Korea’s Danal Corp. has decided to buy back a controlling stake in its U.S. mobile payments subsidiary, BilltoMobile, in a transaction that closes this week, VentureBeat has learned.
The deal values San Jose, Calif.-based BilltoMobile at a little less than $100 million, according to a reliable source. Ownership of the subsidiary was roughly divided among founders-employees, the parent firm Danal Co., and Morgenthaler Ventures. So Danal, which has pioneered mobile payments in Korea, is likely spending tens of millions of dollars to buy back the subsidiary. The transaction is expected to be announced in early March.
If BilltoMobile succeeds with its ambitious plan of lowering the cost of mobile payments, then the market for mobile payments might finally take off in the U.S., where it has stalled for years because of the high fees of mobile carriers.
BilltoMobile was founded in 2006, and then entrepreneur Paul Kim spun out the company from Danal in May, 2007. At the time, Morgenthaler Ventures and Danal invested $9.5 million in capital. The basic idea was to create a mobile payment service that sidestepped the big fees mobile carriers charge online merchants.
Typically, in the U.S. and Europe, mobile carriers charge as much as 50 percent of the amount of a transaction to complete a purchase that is billed to a user’s mobile phone bill. In Korea and much of Asia, such fees are much lower, and that’s why mobile payments have flourished there.
Other mobile payment companies such as Zong and Boku bill their transactions to short codes (such as the 90999 text message code that users can message to make a donation to Haiti survivors via the Red Cross). The problem is that there are high costs built into the premium SMS text message system. There are lots of text message aggregators and the system is unreliable with very little transparency. [update: Zong notes that it uses direct relationship where it can; about 80 percent of its deals are direct with carriers, but it acknowledges that every company’s goal in the industry is to set up direct relationships with big U.S. carriers. Zong says it has the technical capability, but not the deals in place, to work directly with U.S. carriers].
Mobile payments are supposed to be an easy way to pay for things. If you buy a tractor in the FarmVille social game on Facebook, you can either enter a hard-to-remember 16-digit credit card number, or you can use a mobile payments service to simply pay via a mobile phone number. The service sends you a text message, and you verify you made the purchase. It is so easy to do, it takes friction out of the system and encourages people to spend even more money than they otherwise might. But sometimes the user will make an error in the reply and send the wrong number. Those transactions are not processed, but the online merchant that has provided the service to the user never learns why, due to the lack of transparency.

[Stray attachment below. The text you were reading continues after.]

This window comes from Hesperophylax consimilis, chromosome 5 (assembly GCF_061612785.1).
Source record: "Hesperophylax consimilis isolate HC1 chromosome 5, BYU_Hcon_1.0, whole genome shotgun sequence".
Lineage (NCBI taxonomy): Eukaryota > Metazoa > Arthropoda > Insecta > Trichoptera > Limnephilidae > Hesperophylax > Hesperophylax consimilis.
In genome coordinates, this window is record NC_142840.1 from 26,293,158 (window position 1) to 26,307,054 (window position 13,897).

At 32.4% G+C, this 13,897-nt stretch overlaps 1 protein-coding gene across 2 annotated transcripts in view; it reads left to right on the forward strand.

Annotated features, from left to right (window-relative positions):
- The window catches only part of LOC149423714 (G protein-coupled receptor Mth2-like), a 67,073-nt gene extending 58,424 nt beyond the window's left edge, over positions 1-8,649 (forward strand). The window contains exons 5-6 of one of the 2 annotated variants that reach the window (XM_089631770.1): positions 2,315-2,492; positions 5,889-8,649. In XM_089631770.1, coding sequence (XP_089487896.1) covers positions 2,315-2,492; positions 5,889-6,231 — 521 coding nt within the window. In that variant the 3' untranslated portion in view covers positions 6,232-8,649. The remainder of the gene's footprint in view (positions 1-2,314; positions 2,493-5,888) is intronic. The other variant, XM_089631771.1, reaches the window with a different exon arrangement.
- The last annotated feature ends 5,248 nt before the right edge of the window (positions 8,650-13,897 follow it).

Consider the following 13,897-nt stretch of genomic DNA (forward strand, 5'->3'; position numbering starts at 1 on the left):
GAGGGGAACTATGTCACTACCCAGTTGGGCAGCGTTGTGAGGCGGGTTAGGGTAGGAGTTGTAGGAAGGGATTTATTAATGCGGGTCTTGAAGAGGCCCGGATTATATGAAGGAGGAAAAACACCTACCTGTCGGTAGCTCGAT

BilltoMobile was targeting fees below 20 percent for online merchants. It does so by bypassing the short codes to connect directly with mobile carrier billing systems and their subscriber databases. It took a couple of years for BilltoMobile to create this system and to strike deals with U.S. carriers. But it can accurately measure whether a particular transaction has gone through and offer verification to all involved. Instead of just using a PIN number, BilltoMobile can require users to enter a ZIP code or other information that the carrier has and that BilltoMobile has access to. The system is more secure and reliable than other methods. BilltoMobile is expected to announce a deal with a big U.S. carrier soon, and the service will launch at that time.
In the meantime, Danal has seen its fortunes rise in Asia, where it introduced the service and signed up partners such as online game companies NCSoft and Nexon and social network Cyworld. Today, over 50 percent of all digital content purchased in Korea is billed to a mobile phone account. Last year, Danal Co.’s stock price appreciated about 15-fold in Korea’s stock market.
Part of the reason for the stock appreciation was BilltoMobile’s announcement that it had signed an unnamed U.S. mobile carrier. Danal found that the fate of its stock price lay in the hands of the subsidiary in which it had only a minority interest. So it had to buy back the controlling interest in BilltoMobile.
Competitors are plentiful and include Obopay, PayPal, Zong, Boku among others. BilltoMobile has about 20 employees. Carriers might not like the fact that the service cuts the fees they get. But the theory is that the volume of transactions will grow, as they have in Korea, and will result in higher overall mobile payment revenues and more online commerce.